The difficulties facing the Doha peace talks—highlighted in my report for the Small Arms Survey: Rhetoric and Reality. The Failure to Resolve the Darfur Conflict—have been starkly illustrated as meetings resume in Doha between mediators and representatives of some of the Darfur armed movements. (Planned talks between the movements and civil society have been postponed, apparently indefinitely, at the insistence of JEM.)
Since 5 January, rival factions of SLA-Abdul Wahid have been fighting each other in Jebel Marra. The fighting, which has been largely unreported, has caused civilians to flee from a number of villages in the south of the mountains, towards Nyertiti and Kass. There are fears that the violence, which has many fault lines, too complicated to explain in this short posting, could have repercussions among civilians in IDP camps where SLA-Abdul Wahid has a hold.
It will be impossible to reach a sustainable settlement to the simmering but still-unresolved conflict in Darfur, regardless of anything the government does or does not do, while the ‘revolution’ of 2003 is eating itself.
The intra-SLA fighting has claimed the lives of a number of commanders critical of the SLA Chairman, his decision to reside in France rather than Darfur, and his refusal both to participate in the Doha process and to seek reconciliation in the SLA faction he leads. Some of the commanders have died in armed clashes; others have perished in ambushes—most recently, a commander from Kass, Mohamed Adam ‘Shamba’, whose car was reportedly attacked with rocket-propelled grenades in Jebel Marra on 26 January.
The long-standing tensions within SLA-AW over Abdul Wahid’s management surfaced dramatically (albeit behind closed doors) in the middle of 2009 when senior SLA commanders—including several of those considered most loyal to Abdul Wahid—‘challenged him for 10 days’, in the words of one of those present, at a capacity-building workshop in Switzerland. The chief of staff of the SLA, Yousif Ahmad Yousif ‘Karjakola’, went as far as to call the SLA chairman incompetent. Others complained about a lack of support, including salaries and military supplies, and the refusal to participate in the internationally-mediated peace process led by Djibril Bassole.
The spark to January’s mini-war appears to have been the capture of Karjakola by JEM in November 2009 as he returned to Darfur from Chad. Abdul Wahid’s critics allege that JEM acted at the instigation of the SLA Chairman, and are super-critical of the US special envoy, Gen. Scott Gration, for not seeking the release of a senior commander who defied Abdul Wahid’s rejectionism and favoured participating in the peace process. After Karjakola’s arrest, I received calls from SLA commanders in Darfur claiming that they have evidence of a ‘hit list’ (reportedly backed by serious money) of pro-peace reformers. I am aware that Abdul Wahid loyalists have made similar claims to others, but have no details of their claims. The list is said to include several SLA leaders in the Ain Siro area—including Ali Haroun, a law graduate of Khartoum University and responsible for justice in the SLA, and Suleiman Sakerey, the highest military commander in Ain Siro. Both met the AU High-Level Panel on Darfur in June last year.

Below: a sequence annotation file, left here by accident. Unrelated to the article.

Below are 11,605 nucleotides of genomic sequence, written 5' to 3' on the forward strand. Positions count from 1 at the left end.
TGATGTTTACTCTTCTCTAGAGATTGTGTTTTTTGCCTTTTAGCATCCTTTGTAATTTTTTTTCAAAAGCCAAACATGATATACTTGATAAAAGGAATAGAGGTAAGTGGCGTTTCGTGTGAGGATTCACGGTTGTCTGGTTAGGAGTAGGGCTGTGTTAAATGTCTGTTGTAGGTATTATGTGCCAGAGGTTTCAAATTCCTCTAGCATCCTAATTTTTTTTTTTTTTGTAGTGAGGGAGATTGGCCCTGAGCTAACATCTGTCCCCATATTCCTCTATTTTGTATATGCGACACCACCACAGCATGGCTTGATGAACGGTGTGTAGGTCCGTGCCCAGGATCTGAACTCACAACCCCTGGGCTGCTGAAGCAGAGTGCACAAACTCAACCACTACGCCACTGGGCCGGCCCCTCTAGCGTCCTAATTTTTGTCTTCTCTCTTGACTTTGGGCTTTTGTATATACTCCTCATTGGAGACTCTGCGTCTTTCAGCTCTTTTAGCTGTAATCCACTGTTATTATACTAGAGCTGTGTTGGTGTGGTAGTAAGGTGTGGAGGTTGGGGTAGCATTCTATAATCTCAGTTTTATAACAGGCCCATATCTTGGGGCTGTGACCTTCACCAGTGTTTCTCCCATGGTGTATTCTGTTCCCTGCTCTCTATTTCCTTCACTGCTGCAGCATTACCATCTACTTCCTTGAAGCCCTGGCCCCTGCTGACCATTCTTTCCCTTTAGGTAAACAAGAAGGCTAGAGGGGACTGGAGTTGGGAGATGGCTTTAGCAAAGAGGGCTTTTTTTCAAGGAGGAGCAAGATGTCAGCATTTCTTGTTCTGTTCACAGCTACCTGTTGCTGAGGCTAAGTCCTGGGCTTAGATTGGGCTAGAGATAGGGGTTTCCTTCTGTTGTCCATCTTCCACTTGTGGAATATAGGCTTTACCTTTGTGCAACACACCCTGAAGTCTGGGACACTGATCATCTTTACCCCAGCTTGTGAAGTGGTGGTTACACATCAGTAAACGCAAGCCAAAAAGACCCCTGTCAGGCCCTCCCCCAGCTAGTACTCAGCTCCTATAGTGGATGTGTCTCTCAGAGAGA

Ain Siro has been untouched by the factional fighting and serious human rights abuses that have cast such a cloud over some rebel-controlled areas. But it has a history of problems with the SLA leadership in Jebel Marra. A number of commanders from Ain Siro were ‘arrested’ and taken to Jebel Marra, Abdul Wahid’s headquarters, late in 2007 as they gave voice to growing popular demand from the field for reform of the movement that Abdul Wahid leads from the diaspora. A confidential UN report said the Ain Siro group were accused of ‘attempting to divide the movement’. During the group’s detention in Jebel Marra, a university companion of Ali Haroun, Abdalla Mohamed, was kidnapped with his bodyguard, Hamadi, by masked men from the centre of Deribat, the SLA stronghold where the Ain Siro group was being held. (Abdalla’s body was later found three months later, hanged, in a village in Jebel Marra. Hamadi’s body was found in the same village, shot in the back.) I personally went to Paris to ask Abdul Wahid for guarantees for the safety of the Ain Siro group. He assured me they would come to no harm, and they were indeed released—albeit many months later. Abdul Wahid claimed that Abdalla Mohamed had been seized, from the market in Deribat, by ‘janjaweed’. I do not know Deribat. I leave it to those who do to judge whether ‘janjaweed’ could have got into the centre of the town, and out again, without a fight.
On 5 January this year, a senior SLA commander critical of Abdul Wahid and supportive of the peace process, Abdalla Abaker, was shot dead by Abdul Wahid loyalists at a checkpoint in Jebel Marra. Abdalla’s supporters subsequently attacked and looted the homes of a number of commanders considered to be Abdul Wahid loyalists, setting in motion a chain of attack and counter-attack that will continue until the root causes of the problem are resolved—most importantly the lack of structures, and accountability, in Jebel Marra.
The people of Darfur—those stuck in wretched camps and those still clinging to the countryside so utterly devastated by Khartoum’s criminal counter-insurgency—deserve better leadership than this. I have many reports of, and testimony to, the latest clashes and killings. It is a pity that none of this reaches the ‘ordinary’ people of Darfur, to enable them to judge for themselves who they want to represent them and speak on their behalf. A little naming and shaming, with dispassionate, detailed reporting of what exactly is going on—and why—might help Darfurians to find a voice of their own that is informed by fact rather than internet rumour and propaganda.